While talking about micro fulfillment centers, Frank mentioned how they are more suitable for hard goods like electronics, where customers typically know exactly what they want. However, in the grocery industry, the tactile and hands-on experience, along with the abundance of choices, make it difficult to fully replace the traditional brick-and-mortar store. He emphasizes the importance of preserving the unique shopping environment of grocery stores, as it allows customers to discover new products, be inspired by ingredients, and enjoy the experience of exploring different aisles. The focus should be on finding ways to protect and enhance this distinctive grocery shopping experience.
The panel also highlighted how one can gain knowledge in AI and stay up to date with the industry. Oren spoke about how attending conferences like GroceryShop is recommended, as they provide valuable insights into new technologies and trends. Networking and engaging with industry professionals can be more beneficial for learning than simply reading up on the subject. Frank emphasized how important it is to distinguish between real advancements and hype surrounding AI, which can be challenging due to the abundance of information. Finding trusted sources, relying on experts, and analyzing information are essential to determine what is realistic and what is not. Understanding the AI roadmap and its practical application requires reading, analysis, and finding reliable information sources. It's important to focus efforts and time on areas that have real potential for impact and ROI, rather than getting caught up in hype.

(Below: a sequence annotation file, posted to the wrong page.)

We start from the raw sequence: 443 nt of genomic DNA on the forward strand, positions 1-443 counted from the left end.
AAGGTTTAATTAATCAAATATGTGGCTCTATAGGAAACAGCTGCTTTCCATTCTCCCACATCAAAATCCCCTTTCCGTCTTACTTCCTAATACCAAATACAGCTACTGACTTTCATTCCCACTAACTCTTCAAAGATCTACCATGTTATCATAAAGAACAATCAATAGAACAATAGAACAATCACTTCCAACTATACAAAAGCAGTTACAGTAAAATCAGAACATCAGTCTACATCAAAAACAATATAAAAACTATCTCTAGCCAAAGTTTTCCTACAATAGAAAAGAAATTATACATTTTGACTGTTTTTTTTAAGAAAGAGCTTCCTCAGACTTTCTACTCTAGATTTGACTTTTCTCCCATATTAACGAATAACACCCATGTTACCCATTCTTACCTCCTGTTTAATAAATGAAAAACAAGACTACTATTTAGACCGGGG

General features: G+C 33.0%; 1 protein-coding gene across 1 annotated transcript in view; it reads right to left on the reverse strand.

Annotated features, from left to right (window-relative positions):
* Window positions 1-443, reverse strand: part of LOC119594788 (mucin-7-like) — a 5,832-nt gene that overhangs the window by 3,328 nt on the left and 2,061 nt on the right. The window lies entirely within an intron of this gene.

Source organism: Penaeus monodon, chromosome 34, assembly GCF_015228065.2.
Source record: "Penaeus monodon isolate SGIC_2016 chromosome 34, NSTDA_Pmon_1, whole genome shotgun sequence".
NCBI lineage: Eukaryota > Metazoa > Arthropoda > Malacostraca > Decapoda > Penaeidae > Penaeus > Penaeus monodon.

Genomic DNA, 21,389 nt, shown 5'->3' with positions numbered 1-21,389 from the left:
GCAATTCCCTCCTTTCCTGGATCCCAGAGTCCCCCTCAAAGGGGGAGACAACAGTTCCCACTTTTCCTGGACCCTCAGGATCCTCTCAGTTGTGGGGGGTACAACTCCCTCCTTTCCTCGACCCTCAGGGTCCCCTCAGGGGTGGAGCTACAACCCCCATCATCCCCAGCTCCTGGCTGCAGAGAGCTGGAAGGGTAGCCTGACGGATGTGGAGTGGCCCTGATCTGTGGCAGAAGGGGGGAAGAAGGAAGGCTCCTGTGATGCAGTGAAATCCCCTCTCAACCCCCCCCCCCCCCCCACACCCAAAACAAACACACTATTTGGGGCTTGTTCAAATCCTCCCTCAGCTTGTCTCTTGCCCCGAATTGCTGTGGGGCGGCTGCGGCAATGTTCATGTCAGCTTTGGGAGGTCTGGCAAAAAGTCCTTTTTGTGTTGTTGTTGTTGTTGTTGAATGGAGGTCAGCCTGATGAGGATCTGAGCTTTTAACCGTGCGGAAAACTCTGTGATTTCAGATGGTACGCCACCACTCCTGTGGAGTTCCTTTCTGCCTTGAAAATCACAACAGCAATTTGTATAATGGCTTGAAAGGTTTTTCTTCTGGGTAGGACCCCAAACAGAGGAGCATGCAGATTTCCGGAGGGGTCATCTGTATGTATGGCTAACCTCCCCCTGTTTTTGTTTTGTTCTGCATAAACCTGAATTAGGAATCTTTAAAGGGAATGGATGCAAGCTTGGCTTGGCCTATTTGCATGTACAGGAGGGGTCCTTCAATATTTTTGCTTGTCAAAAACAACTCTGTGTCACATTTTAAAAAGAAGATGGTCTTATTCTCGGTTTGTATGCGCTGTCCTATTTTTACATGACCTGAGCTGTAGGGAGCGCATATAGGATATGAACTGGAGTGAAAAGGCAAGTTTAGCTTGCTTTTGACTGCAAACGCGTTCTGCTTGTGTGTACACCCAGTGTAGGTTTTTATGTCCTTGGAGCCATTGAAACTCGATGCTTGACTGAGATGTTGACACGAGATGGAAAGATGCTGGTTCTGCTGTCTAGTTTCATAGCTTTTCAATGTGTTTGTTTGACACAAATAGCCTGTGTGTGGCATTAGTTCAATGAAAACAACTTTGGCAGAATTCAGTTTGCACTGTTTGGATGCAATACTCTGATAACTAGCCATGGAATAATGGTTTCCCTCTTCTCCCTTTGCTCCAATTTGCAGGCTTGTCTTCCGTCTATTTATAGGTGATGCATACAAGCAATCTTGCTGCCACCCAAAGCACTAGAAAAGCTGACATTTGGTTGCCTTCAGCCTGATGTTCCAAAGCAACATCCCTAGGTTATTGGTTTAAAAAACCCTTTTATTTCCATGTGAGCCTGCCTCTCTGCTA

In the next 90 days, panelists spoke of how retailers and grocers can take steps to automate their stores by analyzing their biggest pain points and identifying technologies that can address those issues. It's important to go beyond obvious pain points and consider how AI implementations can provide solutions. Implementing computer vision and AI technologies allows businesses to gain a deeper understanding of their operations and customer behaviors. By analyzing data and identifying new problems and opportunities, retailers can make informed decisions about where to implement new technologies, improve product offerings, and optimize the shopping environment. The key is to start with a clear understanding of the business and use AI as a tool to gain new insights and solve current challenges. This process of understanding and continuous improvement is crucial in leveraging AI effectively in the retail industry.
To view the entire session, please click here.